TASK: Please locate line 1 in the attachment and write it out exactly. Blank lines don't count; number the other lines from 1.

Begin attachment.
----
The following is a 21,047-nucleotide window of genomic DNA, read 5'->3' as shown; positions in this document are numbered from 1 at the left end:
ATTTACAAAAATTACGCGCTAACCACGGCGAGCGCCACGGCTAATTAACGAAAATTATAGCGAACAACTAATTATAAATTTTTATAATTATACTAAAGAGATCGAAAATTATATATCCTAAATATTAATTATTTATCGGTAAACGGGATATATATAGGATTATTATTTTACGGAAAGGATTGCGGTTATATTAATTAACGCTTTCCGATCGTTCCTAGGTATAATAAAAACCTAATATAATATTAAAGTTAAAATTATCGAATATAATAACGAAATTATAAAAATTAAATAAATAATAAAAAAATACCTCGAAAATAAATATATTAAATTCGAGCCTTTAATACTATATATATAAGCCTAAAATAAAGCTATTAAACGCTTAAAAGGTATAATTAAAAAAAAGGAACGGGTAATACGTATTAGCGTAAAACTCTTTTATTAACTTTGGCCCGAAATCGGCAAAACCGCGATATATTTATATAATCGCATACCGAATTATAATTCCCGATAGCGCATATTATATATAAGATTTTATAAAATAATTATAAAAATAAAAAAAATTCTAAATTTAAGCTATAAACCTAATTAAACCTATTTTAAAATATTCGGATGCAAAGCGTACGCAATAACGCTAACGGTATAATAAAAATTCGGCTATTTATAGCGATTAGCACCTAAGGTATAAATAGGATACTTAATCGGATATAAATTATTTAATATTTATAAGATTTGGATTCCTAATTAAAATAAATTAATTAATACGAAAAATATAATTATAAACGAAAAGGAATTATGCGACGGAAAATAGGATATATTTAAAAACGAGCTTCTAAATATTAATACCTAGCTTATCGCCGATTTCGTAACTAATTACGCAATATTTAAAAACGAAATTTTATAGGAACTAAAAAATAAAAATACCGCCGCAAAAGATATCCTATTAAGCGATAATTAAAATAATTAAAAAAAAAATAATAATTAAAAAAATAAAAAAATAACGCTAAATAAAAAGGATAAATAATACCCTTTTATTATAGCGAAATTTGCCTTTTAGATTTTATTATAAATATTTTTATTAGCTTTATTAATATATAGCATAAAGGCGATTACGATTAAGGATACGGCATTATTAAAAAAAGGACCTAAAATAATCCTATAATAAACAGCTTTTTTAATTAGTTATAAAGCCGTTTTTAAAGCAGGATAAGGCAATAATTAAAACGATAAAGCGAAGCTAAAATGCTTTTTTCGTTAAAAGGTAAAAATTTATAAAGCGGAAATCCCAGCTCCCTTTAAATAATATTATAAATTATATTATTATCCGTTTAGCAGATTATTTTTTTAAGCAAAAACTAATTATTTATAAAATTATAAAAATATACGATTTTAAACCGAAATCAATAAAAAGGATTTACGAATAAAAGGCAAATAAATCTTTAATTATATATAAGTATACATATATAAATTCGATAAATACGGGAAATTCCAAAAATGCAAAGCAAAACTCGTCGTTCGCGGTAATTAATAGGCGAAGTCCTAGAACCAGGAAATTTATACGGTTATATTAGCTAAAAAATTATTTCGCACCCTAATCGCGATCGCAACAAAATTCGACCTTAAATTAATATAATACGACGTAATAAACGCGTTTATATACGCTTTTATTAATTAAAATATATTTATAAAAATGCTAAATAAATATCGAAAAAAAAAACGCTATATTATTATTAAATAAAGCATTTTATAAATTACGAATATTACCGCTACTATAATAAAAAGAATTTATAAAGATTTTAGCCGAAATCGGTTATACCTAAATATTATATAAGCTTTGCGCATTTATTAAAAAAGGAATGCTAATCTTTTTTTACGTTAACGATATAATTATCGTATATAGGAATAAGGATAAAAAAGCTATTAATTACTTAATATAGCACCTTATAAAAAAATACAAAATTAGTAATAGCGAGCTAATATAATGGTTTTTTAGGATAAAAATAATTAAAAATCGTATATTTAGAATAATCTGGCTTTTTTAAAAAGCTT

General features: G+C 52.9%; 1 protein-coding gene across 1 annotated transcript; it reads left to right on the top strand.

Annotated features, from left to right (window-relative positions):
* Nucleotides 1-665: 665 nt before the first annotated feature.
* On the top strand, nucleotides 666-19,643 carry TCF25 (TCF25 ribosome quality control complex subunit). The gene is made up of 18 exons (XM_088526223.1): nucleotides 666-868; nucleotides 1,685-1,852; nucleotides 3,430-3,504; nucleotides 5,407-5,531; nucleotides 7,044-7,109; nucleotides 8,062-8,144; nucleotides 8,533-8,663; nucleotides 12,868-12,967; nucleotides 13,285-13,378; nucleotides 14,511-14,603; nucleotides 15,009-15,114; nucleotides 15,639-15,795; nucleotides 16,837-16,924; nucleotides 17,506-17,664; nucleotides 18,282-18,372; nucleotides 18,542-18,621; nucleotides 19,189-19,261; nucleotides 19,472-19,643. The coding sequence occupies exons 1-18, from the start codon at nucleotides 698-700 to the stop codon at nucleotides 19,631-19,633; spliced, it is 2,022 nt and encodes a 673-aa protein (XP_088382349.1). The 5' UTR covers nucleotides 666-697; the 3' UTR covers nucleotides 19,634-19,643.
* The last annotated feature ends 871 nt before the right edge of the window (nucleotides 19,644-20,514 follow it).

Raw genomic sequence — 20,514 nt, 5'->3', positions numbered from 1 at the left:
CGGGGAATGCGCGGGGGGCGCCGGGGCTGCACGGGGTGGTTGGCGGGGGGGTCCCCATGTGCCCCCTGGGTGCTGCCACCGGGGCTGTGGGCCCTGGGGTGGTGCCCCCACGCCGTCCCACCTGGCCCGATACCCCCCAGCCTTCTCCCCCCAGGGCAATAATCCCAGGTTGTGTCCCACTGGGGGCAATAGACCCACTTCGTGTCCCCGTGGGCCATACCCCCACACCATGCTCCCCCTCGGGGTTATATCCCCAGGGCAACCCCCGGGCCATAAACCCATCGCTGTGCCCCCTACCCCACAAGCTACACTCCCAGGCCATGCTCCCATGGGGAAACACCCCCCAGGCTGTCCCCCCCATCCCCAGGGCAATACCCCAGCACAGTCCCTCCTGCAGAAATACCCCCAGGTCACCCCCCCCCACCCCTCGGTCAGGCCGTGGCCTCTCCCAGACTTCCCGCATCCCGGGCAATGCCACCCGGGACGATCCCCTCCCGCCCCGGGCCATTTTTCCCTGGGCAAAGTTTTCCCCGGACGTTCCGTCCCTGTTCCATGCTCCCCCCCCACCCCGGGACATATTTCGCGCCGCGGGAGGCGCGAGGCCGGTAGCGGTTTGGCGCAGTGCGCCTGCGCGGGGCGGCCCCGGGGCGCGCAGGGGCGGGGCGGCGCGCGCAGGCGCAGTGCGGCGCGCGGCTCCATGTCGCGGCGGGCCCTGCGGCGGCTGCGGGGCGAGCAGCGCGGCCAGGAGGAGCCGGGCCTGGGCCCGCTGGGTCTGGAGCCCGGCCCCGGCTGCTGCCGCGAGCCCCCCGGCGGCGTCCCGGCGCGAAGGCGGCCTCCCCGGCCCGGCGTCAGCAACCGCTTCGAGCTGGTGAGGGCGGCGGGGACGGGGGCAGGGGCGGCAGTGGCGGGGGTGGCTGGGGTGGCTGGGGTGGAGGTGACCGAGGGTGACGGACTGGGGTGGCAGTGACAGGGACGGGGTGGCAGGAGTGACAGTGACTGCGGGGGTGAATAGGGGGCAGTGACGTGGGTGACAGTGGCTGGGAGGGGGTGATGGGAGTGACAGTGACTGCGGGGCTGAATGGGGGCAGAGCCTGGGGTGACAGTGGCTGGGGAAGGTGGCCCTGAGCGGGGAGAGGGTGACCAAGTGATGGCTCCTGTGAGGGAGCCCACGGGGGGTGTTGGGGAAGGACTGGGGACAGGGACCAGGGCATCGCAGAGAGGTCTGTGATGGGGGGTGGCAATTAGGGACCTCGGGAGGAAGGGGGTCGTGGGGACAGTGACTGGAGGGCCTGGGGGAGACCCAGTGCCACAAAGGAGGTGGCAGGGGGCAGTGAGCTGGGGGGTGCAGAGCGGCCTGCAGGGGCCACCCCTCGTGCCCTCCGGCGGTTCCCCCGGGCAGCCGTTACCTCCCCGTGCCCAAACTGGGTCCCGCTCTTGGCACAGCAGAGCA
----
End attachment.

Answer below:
The following is a 21,047-nucleotide window of genomic DNA, read 5'->3' as shown; positions in this document are numbered from 1 at the left end: